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2005: MTV.com – The Hip-Hop Hype… Black Males Battle Stereotypes

June 23, 2008

November 2005 — As high school graduation and incarceration rates
suffer, young African-American males are under more pressure than ever
to overcome negative stereotypes. Many question whether hip-hop is
helping them or hurting them.

WASHINGTON – Last month’s launch of the Millions More Movement 10 years
after the Million Man March brought scores of black men together to
fight prejudice was the latest effort to try to eliminate negative
stereotypes of black men – with the rise of hip-hop as a hotly debated
flash point.

"The image of blacks in America is a very stereotypic image," said Dr.
Benjamin Chavis Muhammad, who was national director of the Million Man
March. "One of the key reasons we had that demonstration 10 years ago
was to challenge the image of black males as worthless, non-responsible

– a menace to society."

Muhammad argues that the popularity of hip-hop has dispelled the
stereotype, although others say hip-hop hurts the image of black men.

"With the rise and evolution of hip-hop, I would argue that hip-hop has
brought a more multi-faceted spectrum of images of black males,"
Muhammad said.

Blue Williams, who manages OutKast, grew up with the hip-hop culture.

"Hip-hop was something that was ours, something we could embrace,"
Williams said. "It mattered, the dress, clothes — it was a culture."

Not all blacks think that hip-hop reflects positively on African-American males.

"Gangsta rap music is candy and that’s it," said John McWhorter, an
author who comments on race, language and cultural issues. "It’s not
deep and it’s not advice."

Muhammad says such criticism of rap music is shortsighted.

"All rappers are not gangsta rappers," he said. "I think Kanye West and
Common offer a positive role model image for black males, but that is
not to say that 50 Cent, Snoop Dogg and others don’t also offer a
positive image."

Williams agreed, noting that "there’s a middle ground to hip-hop, just like there’s a middle ground to rock and roll."

"The problem is that American culture has such an inbred sense of
racism, we don’t even realize that anything that shows black men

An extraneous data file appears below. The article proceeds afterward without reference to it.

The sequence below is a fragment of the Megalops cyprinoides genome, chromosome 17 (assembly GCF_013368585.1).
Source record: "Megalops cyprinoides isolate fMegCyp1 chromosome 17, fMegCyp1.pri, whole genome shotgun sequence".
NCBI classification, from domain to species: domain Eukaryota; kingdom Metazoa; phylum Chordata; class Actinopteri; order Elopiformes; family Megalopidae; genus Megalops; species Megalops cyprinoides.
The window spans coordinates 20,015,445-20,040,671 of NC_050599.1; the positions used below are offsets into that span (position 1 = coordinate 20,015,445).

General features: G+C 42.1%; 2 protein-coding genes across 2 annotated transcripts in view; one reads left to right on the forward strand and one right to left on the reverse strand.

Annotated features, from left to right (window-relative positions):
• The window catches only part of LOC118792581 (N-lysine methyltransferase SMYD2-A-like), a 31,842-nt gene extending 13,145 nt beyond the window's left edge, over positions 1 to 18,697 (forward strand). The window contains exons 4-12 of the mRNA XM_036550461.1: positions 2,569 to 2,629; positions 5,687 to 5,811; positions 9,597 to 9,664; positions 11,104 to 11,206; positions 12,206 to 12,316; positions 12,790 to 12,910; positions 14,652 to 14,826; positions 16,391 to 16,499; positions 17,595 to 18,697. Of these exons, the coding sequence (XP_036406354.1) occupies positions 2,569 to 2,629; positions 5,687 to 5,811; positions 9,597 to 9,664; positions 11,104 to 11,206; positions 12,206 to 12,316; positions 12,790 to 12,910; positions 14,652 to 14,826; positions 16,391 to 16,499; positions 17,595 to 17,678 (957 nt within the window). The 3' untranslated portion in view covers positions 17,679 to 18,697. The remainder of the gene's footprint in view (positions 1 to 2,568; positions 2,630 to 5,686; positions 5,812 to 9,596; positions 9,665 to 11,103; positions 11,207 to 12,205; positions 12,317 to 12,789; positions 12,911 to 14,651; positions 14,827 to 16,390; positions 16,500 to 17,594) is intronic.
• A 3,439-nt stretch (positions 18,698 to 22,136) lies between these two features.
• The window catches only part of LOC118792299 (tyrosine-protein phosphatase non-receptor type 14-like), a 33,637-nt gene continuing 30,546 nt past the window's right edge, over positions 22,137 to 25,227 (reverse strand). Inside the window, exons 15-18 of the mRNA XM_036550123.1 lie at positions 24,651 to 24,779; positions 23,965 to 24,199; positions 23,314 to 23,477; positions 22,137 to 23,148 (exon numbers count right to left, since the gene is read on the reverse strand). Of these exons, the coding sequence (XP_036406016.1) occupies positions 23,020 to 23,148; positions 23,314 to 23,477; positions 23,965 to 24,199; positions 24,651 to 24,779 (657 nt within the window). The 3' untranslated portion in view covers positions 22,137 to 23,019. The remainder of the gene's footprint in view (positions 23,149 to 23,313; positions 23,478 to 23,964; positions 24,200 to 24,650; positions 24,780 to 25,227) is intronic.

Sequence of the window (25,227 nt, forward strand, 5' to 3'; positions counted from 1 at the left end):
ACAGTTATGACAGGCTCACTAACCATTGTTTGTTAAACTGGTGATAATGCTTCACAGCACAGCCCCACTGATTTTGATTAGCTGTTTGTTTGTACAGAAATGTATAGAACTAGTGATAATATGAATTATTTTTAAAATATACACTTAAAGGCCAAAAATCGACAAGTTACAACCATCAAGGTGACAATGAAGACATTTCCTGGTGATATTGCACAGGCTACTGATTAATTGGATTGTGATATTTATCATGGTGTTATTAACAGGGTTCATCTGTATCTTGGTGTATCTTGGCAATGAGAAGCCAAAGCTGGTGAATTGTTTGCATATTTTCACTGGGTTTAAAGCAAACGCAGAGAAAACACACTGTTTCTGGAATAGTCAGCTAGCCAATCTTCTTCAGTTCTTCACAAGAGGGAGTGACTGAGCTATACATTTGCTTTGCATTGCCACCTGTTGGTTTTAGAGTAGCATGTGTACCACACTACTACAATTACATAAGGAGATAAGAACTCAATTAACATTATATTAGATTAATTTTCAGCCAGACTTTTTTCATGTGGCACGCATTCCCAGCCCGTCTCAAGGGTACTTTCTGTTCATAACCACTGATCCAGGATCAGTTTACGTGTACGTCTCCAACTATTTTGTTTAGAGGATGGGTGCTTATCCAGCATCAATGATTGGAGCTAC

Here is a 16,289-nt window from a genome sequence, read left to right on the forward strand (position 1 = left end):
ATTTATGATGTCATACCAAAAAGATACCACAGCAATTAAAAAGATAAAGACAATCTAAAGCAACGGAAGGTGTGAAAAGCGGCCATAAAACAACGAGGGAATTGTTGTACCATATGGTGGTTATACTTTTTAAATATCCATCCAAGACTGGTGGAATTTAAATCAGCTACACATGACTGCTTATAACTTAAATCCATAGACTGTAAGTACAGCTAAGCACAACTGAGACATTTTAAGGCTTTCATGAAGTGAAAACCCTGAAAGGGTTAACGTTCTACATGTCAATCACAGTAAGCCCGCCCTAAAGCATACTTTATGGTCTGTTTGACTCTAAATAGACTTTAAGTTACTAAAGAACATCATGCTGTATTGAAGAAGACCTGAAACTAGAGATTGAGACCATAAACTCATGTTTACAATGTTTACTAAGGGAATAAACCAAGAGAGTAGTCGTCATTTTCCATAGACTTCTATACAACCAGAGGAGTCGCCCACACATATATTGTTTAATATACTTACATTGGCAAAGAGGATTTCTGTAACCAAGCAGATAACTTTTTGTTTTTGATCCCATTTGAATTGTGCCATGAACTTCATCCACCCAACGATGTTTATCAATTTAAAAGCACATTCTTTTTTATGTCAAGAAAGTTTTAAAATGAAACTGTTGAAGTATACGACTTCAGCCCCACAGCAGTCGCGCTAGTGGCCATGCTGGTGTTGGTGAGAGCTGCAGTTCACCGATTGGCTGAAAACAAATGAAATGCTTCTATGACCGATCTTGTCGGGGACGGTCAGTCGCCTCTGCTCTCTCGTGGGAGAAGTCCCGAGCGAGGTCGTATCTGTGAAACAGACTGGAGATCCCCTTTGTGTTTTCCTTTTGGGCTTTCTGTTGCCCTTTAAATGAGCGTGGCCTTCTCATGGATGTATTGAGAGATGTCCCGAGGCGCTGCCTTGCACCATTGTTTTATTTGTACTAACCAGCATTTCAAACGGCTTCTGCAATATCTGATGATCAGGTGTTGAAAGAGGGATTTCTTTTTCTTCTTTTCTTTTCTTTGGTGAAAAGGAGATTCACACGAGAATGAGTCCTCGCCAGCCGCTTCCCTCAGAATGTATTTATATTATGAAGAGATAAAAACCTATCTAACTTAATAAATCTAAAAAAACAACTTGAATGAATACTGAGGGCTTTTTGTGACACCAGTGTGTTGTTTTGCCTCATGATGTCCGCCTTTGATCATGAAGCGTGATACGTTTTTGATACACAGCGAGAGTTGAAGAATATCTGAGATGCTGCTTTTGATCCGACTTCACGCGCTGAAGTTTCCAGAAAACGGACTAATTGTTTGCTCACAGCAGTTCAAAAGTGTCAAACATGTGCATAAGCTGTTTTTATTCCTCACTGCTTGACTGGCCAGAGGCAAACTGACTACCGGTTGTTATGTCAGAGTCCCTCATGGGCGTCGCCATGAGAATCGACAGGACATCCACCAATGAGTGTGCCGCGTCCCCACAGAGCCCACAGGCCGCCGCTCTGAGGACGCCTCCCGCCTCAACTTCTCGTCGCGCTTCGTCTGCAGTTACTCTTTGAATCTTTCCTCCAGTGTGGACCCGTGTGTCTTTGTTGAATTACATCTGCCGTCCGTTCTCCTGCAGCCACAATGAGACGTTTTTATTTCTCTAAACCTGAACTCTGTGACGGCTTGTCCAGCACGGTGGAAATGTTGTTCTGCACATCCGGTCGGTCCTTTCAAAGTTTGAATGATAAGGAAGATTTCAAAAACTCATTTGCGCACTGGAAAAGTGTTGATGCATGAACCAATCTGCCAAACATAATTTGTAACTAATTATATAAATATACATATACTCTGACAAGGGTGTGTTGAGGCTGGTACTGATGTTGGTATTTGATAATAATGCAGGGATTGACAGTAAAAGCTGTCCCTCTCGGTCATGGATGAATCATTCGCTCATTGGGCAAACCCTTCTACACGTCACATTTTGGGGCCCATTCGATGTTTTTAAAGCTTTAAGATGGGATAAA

speaking in high voices and being aggressive is going to be perceived
badly," he said.

McWhorter admits that not all rap music is of the gangsta persuasion, but sometimes it’s hard to tell.

"It’s not an accident that the [artists] on the magazines, headliners
for concerts, the tone of [their] music is bullet wounds, guns, a
dismissive attitude towards women – that’s the tone of the industry,"
he said.

Beyond hip-hop music, the hip-hop culture also is embodied by the
stereotype of young black men in baggy shorts and black sneakers
seeking fame as athletes as a way to get out of the city.

"It’s like Biggie said," said Jalen Rose of the NBA’s Toronto Raptors.
"’ Either you’re slingin’ crack rock or you got a wicked jumpshot.’"
Rose was part of the Fab 5, five highly touted freshmen who were as
famous for their fashion statements (baggy shorts, black sneakers and
socks) as they were for taking the University of Michigan’s basketball
team to the NCAA championship game in 1992 and 1993. Rose said that
going from inner-city Detroit to national fame in one year was a big
change.

"I was exposed to what a lot of people consider corporate America; me
being a confident kid from Detroit trying to be an NBA player," Rose
said. "But then the stereotype that comes with that is if I wear big
shorts, black shoes or black socks and have a bald head, that makes me
a thug."

Rose stressed the importance of school in changing stereotypes – and
reality – for black men. A Manhattan Institute study in 2003 found that
only 51 percent of black students graduate high school and only 20
percent of all black students leave high school "college-ready" –
having basic literacy, taking courses that adequately prepared students
for college and earning a high school diploma.

"The number one thing that drives everything is education," Rose says.
"Times have changed where you can graduate from eighth grade or with a
high school diploma and get an 80,000- or 90,000-dollar a year job."
Rose practices what he preaches. After leaving school after his junior
year in 1994, Rose recently completed his degree through online courses.

McWhorter said blacks should realize some progress has been made.

"Our job now is to make the best of things because that’s a lot easier
for us than it would have been even 40 years ago," he says. "Don’t
prepare yourself for a battle because people who came before you have
already fought those battles."